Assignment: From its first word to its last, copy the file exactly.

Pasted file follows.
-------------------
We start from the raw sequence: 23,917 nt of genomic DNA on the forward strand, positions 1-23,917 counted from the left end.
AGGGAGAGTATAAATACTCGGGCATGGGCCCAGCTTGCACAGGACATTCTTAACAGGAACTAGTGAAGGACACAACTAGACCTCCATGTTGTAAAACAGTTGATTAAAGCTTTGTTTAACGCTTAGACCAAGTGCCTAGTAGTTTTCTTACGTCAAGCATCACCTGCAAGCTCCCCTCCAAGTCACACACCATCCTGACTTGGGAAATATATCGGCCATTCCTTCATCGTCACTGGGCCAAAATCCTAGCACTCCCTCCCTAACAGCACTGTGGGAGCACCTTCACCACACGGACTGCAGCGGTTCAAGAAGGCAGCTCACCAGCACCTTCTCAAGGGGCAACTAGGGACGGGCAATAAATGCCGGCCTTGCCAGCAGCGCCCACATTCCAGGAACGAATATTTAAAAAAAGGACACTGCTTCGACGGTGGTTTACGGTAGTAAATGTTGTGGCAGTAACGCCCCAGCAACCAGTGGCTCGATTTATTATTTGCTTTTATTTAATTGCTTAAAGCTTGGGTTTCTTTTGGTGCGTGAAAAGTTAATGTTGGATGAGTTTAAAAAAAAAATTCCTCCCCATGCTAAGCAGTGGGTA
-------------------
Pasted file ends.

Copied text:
We start from the raw sequence: 23,917 nt of genomic DNA on the forward strand, positions 1-23,917 counted from the left end.
AGGGAGAGTATAAATACTCGGGCATGGGCCCAGCTTGCACAGGACATTCTTAACAGGAACTAGTGAAGGACACAACTAGACCTCCATGTTGTAAAACAGTTGATTAAAGCTTTGTTTAACGCTTAGACCAAGTGCCTAGTAGTTTTCTTACGTCAAGCATCACCTGCAAGCTCCCCTCCAAGTCACACACCATCCTGACTTGGGAAATATATCGGCCATTCCTTCATCGTCACTGGGCCAAAATCCTAGCACTCCCTCCCTAACAGCACTGTGGGAGCACCTTCACCACACGGACTGCAGCGGTTCAAGAAGGCAGCTCACCAGCACCTTCTCAAGGGGCAACTAGGGACGGGCAATAAATGCCGGCCTTGCCAGCAGCGCCCACATTCCAGGAACGAATATTTAAAAAAAGGACACTGCTTCGACGGTGGTTTACGGTAGTAAATGTTGTGGCAGTAACGCCCCAGCAACCAGTGGCTCGATTTATTATTTGCTTTTATTTAATTGCTTAAAGCTTGGGTTTCTTTTGGTGCGTGAAAAGTTAATGTTGGATGAGTTTAAAAAAAAAATTCCTCCCCATGCTAAGCAGTGGGTA